Mahjong may be HK's elixir of life

Mahjong may be HK's elixir of life
Kai Kee Mahjong packed on a Monday evening. The space with about 20 tables draws around HK$100,000 (S$16,000) in commissions a month. The number of licensed mahjong parlours in Hong Kong has fallen from 144 in 1956 to just 66 today. Young people seem to be less attracted to the game.

Like a scene out of a Hong Kong triad movie, the mahjong parlour in Temple Street is filled with cigarette smoke, the incessant click-clack of tiles and the grim, hard faces of gamblers.

On a prominent altar for Guan Gong, the righteous Taoist God of War, lies a giant bundle of ginger, shaped like a hand. A knife is stabbed through it - an ominous warning, it seems, for anyone contemplating cheating at the tables.

The manager of Hong Kong's oldest mahjong parlour Kai Kee Mahjong laughs it off. "It's just to create sat hei, a menacing atmosphere, which brings good fortune to our business," says Mr Devil Yau - his real name, he insists.

Filled with mystique, rituals and superstitions - including the famous one about wearing red underwear for luck - playing mahjong has long been a way of life for Hong Kongers.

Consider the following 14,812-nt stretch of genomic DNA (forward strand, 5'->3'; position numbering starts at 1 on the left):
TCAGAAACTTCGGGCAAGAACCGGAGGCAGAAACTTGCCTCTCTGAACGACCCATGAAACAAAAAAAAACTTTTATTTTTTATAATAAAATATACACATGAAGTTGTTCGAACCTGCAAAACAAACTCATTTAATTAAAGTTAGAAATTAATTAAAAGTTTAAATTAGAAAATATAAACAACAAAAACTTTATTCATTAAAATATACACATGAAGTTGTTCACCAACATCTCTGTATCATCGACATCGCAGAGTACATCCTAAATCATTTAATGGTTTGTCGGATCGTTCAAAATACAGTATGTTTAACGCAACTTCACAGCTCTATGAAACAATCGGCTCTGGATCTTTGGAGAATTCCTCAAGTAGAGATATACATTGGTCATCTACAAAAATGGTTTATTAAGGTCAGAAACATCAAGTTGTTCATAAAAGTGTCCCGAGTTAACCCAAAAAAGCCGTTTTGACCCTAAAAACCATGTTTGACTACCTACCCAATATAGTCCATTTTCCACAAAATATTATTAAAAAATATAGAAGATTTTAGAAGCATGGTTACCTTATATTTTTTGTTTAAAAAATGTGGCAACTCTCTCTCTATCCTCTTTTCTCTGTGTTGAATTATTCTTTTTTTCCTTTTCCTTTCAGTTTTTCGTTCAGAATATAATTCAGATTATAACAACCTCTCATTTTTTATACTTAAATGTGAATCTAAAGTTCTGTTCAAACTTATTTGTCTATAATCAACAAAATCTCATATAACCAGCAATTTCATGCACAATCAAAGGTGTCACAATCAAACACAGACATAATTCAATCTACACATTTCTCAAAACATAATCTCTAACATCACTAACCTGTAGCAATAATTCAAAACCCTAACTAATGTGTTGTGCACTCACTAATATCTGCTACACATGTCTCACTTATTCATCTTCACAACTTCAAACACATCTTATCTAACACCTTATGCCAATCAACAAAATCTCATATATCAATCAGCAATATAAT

And it has been posited that the game is a possible factor for why they are among the longest-living people in the world. Last year, the city's men and women came in second in terms of longevity after Japan, living to ages 81 and 86.3 respectively.

Various studies have documented the health benefits of mahjong, due to the need for a player to calculate points and remember the rules and tiles already thrown out, as well as for its social interactivity. Three or four players are needed to form a table for a game.

In a study published this year, the Hong Kong Institute of Education found that regular mahjong playing and taiji practice among nursing home residents slow down cognitive decline even for those suffering from dementia, as compared with those engaged in handicraft activities.

"Mahjong kept them mentally active through participation in a leisure activity that is enjoyable and mood-lifting," says Professor Cheng Sheung Tak, a psychology and gerontology academic who led the research.

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